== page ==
For the stock setup like you got you time on the front cylinder. I suggest you get a copy of a good manual like Clymer which has the info you need like points gap and how to set the timing very simply without starting the engine or using a timing light. There are also past postings here about stuff like that.

King
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Re: How do you crank your beast

#14

Post by King » Fri Dec 02, 2005 11:15 pm

Kicker

As Kell said the jockey shifter got its name because when you reach back to shift it looks like a jockey flogging his nag down the home stretch at Pamlico Downs.
From your description I would suspect your bike is not very stock. By 57 Harley had gone from the hand shift/foot clutch to the hand clutch/foot shift. My 51 was the last year of the hand shift but you could still get it for some time after that as it was preferred by a lot of police (and me too) for in-town work. Does your left tank have a couple of bolt holes on the side? They would be for the hand shift gate that held the shifter arm.
Getting back to your distributor. The stock engine would have had a circuit breaker. It consists of a rotating cam which opens and shuts the breaker points (yours might have either one or two sets of points, one set being stock in 57), connected to the points is a condenser. All the thing does is open the points to trigger the coil which produces spark at the plugs. Only one low tension (6 volt) wire goes to the circuit breaker from the coil. It is a possibility that you have a magneto not a circuit breaker. The magneto will have two high tension wires going directly to the spark plugs and looks more like a distributor than the circuit breaker. But what ever it is it needs to be weather tight.
Retarding to start. With my stock set of controls the right hand handlebar grip operates the retard/advance of the circuit breaker. So I twist the grip to turn the breaker clockwise to retard for starting. You may have to turn the breaker directly if it is not connected to the bars. With my Pan it better be retarded (at least half) when you kick or the backfire will make you an accidental astronaut with you butt blown off the saddle ending up somewhere between the moon and New York City. Once it starts, you move it to full advance to run and basically leave it there. Other than starting, the advance/retard control has little function today. But back in the days of low test gas it was used to get rid of pinging when you grunted up a hill. I, being sort of a cantankerous old flatel emission, also like to pull up to a crowd of Harley Botiquers on Evos and retard it so the potato-potato goes to p-puh p-puh and sort of give them the eye. There is another trick that was popular with the straight pipes with cow bells welded on the end bunch in the fifties, where a combination of timing and carburetion would produce the mother of all backfires. But best leave that alone it's not good for the bike and probably will get your face pushed in.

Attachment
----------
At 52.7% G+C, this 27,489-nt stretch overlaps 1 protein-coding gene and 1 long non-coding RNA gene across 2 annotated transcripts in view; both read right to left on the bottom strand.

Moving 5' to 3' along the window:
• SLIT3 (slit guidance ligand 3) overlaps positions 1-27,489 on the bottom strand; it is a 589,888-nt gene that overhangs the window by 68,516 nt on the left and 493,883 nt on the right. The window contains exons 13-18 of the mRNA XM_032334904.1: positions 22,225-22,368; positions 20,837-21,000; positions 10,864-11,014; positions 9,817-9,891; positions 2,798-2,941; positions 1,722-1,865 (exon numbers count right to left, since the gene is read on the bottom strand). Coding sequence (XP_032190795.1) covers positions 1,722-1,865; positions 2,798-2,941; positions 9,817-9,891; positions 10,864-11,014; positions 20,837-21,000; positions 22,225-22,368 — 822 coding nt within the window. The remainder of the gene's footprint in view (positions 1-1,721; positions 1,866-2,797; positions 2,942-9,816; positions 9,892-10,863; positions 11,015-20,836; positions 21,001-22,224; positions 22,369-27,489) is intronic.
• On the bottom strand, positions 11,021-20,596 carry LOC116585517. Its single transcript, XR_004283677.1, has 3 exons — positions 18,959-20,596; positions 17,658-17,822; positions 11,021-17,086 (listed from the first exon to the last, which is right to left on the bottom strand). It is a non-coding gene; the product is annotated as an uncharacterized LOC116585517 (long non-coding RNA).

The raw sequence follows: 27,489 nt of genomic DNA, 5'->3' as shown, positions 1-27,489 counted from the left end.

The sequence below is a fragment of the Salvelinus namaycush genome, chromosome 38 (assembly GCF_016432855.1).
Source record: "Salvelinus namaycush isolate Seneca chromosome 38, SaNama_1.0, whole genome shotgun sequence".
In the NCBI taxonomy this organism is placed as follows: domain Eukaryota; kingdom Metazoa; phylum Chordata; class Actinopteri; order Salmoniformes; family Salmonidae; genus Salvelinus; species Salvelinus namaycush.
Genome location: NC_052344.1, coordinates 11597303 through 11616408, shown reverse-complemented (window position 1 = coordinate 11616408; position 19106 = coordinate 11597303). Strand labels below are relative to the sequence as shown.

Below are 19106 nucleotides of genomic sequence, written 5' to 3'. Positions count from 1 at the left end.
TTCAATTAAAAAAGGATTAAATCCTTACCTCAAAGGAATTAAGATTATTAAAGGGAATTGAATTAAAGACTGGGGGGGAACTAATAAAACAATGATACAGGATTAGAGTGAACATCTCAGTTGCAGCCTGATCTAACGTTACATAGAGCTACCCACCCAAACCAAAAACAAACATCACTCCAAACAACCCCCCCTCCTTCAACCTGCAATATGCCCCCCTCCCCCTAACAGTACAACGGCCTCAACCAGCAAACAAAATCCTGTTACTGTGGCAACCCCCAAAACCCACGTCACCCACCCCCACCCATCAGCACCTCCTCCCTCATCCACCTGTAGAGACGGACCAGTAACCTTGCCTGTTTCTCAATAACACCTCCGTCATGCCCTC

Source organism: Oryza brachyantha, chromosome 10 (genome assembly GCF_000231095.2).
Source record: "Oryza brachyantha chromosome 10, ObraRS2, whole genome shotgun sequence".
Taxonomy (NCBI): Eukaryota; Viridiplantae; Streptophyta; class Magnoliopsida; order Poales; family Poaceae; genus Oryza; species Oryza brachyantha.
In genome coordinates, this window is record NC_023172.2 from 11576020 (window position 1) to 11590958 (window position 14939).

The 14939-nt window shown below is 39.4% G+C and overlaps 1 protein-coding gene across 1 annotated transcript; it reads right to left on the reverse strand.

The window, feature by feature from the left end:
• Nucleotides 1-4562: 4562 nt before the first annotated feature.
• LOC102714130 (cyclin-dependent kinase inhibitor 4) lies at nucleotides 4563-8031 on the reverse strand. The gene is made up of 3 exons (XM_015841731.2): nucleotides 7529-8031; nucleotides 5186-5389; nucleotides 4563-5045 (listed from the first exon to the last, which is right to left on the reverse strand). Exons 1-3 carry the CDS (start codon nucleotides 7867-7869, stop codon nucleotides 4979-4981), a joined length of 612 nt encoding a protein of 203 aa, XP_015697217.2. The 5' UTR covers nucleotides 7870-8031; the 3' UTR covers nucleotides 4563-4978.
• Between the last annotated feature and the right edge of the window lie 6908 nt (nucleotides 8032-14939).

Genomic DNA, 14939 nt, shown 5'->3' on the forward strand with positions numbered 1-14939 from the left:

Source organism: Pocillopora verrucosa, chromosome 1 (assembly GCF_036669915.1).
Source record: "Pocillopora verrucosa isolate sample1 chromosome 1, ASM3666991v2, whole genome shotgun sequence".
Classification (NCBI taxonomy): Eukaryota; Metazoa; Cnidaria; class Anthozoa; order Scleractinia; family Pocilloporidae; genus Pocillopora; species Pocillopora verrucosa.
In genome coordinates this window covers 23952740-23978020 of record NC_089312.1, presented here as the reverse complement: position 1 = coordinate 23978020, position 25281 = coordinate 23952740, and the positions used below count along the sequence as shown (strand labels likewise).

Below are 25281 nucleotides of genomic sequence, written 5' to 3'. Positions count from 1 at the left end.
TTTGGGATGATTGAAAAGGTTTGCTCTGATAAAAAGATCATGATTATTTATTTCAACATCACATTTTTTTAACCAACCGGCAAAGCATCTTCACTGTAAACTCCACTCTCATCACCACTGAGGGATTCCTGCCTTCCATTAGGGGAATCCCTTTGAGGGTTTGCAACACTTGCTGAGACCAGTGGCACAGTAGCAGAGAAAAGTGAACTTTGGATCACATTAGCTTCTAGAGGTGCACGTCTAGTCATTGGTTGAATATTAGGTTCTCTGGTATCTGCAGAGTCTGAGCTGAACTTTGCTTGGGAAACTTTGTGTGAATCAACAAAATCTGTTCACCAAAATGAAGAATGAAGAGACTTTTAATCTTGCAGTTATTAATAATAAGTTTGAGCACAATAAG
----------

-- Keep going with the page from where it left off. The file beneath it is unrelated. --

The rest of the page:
On a more serious note. If you intend to do a lot of riding on your bike I would convert the suicide clutch to a true rocker.
Hope you get up and running soon, one more Pan on the streets adds a lot more class to the world.

Just noticed I screwed up. It should read the the left hand grip advances/retards the breaker not the right hand grip.

King